Still active today and living in Hilo, Hawaii, Bob is working on a couple of new books, contributing muscle car and drag racing nostalgia pieces to the magazine editorial world, writing collector car vehicle descriptions for MECUM AUCTIONS, and most recently hosting the racer’s press conference at the 2016 British Drag Racing Association Hall of Fame program.
Other Founder’s Award Winners:
Wally & Barbara Parks
Rob’t C. Post
The Patricia Garlits Memorial Award presented by Mopar and Don Garlits:
Eileen Daniels, is a native of Marysville, Ohio, and has been an active participant in the growth of drag racing since she married her late husband, Bob at the age of 18. She raced with Bob in a 1932 Ford and later a Fiat, and was a pioneer female racer. Wally Parks, the founder of the National Hot Rod Association liked what he saw in Bob, and hired him as one of the early employees of the NHRA, serving as the first director for the NHRA’s Division 3. Eileen and Bob worked as a team setting up race tracks and operating events across the Division 3 territory, which then encompassed Ohio, Michigan, Indiana, Illinois, Kentucky, Missouri, Minnesota and Wisconsin, plus Eastern Canada – Ontario, Quebec and the Maritime Provinces. While Bob was the visible face of the NHRA to the racers, track operators and promoters in the division, Eileen was the solid back up support – handling much of the administrative and clerical duties.
Later, when the NHRA purchased the Indianapolis Raceway Park facility (Claremont, Ind.) in 1979, the Daniels team took over the operations of the facility, and expanded their horizons to include working with the United States Auto Club (USAC) with the weekly open wheel (Sprint Cars, Midgets) racing at the 5/8-mile oval, plus NASCAR’s Kroger 200 Busch Grand National race held before the Brickyard 400 at the Speedway. They also worked with the Sports Car Club of America (SCCA) for road racing event. Again, Eileen’s office management skills made her husband’s job of overall facility management much more effective.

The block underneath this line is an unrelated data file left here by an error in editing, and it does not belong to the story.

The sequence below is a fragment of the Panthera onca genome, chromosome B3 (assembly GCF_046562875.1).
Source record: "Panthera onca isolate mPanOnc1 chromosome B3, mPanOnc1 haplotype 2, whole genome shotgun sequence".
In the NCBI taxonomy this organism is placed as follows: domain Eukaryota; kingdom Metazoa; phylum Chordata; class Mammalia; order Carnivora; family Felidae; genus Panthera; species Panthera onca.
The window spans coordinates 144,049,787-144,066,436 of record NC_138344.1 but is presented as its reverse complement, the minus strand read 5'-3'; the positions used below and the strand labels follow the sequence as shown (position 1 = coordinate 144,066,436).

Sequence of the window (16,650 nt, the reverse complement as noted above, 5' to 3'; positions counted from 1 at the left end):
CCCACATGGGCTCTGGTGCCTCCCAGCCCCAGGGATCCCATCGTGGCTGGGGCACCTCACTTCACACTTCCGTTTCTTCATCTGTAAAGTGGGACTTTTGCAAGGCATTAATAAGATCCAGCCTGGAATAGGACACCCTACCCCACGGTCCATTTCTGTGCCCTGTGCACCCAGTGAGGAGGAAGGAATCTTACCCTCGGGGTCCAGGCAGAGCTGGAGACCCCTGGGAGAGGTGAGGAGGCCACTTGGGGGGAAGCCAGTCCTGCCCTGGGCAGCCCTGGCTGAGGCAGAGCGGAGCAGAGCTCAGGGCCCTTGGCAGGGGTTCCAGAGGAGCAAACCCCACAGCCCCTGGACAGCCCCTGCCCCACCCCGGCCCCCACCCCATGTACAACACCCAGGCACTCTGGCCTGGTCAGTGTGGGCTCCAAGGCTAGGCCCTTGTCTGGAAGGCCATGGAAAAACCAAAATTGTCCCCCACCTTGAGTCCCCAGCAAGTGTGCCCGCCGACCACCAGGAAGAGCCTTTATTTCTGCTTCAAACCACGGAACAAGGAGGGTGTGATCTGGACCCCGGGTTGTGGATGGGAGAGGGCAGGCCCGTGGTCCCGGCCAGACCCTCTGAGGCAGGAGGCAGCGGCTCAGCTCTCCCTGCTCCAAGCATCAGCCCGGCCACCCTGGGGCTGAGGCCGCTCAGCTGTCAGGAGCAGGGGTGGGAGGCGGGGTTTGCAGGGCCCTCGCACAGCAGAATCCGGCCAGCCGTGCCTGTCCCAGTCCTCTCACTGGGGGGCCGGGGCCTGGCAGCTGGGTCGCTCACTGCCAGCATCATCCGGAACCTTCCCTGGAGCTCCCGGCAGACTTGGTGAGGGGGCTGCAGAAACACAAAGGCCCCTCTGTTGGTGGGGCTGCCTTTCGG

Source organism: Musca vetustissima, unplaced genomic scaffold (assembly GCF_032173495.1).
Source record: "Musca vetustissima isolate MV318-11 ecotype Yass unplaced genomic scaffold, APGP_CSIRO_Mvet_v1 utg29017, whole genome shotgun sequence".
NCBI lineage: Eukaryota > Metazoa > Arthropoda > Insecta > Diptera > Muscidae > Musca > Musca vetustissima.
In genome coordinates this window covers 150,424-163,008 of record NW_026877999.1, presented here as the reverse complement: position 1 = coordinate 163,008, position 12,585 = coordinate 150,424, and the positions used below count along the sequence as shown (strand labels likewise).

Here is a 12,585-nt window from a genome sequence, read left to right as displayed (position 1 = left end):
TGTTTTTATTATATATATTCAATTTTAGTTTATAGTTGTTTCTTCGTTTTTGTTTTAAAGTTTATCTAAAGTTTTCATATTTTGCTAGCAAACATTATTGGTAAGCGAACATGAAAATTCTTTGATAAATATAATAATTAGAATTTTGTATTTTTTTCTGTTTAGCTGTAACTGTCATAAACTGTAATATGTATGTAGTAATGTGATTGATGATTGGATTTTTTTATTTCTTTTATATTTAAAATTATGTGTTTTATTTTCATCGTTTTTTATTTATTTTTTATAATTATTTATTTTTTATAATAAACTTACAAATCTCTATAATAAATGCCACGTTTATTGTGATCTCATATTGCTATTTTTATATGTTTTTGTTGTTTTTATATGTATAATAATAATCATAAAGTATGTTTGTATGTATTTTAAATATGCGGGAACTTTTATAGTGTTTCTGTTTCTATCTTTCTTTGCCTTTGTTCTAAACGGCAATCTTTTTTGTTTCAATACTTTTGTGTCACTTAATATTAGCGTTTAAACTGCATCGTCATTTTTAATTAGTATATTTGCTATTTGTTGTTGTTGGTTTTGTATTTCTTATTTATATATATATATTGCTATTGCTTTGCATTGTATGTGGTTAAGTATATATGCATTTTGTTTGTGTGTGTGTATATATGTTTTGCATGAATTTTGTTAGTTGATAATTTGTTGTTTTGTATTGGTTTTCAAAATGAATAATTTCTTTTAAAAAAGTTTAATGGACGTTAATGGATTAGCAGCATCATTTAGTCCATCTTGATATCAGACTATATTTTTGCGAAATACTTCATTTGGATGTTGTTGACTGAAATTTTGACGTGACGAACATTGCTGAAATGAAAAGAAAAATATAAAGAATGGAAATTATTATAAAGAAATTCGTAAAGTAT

After retiring to Florida in 1997, the Daniels “team” was asked to help organize a premier event for the growing nostalgia drag racing market. Using the tools that had served them so well in the past, the pair worked with the NHRA and the Wally Parks/NHRA Motorsports Museum to create what is now known as the NHRA “Hot Rod Reunion” events. Eileen worked on the NASCAR race’s hospitality programs until the race moved to the Speedway.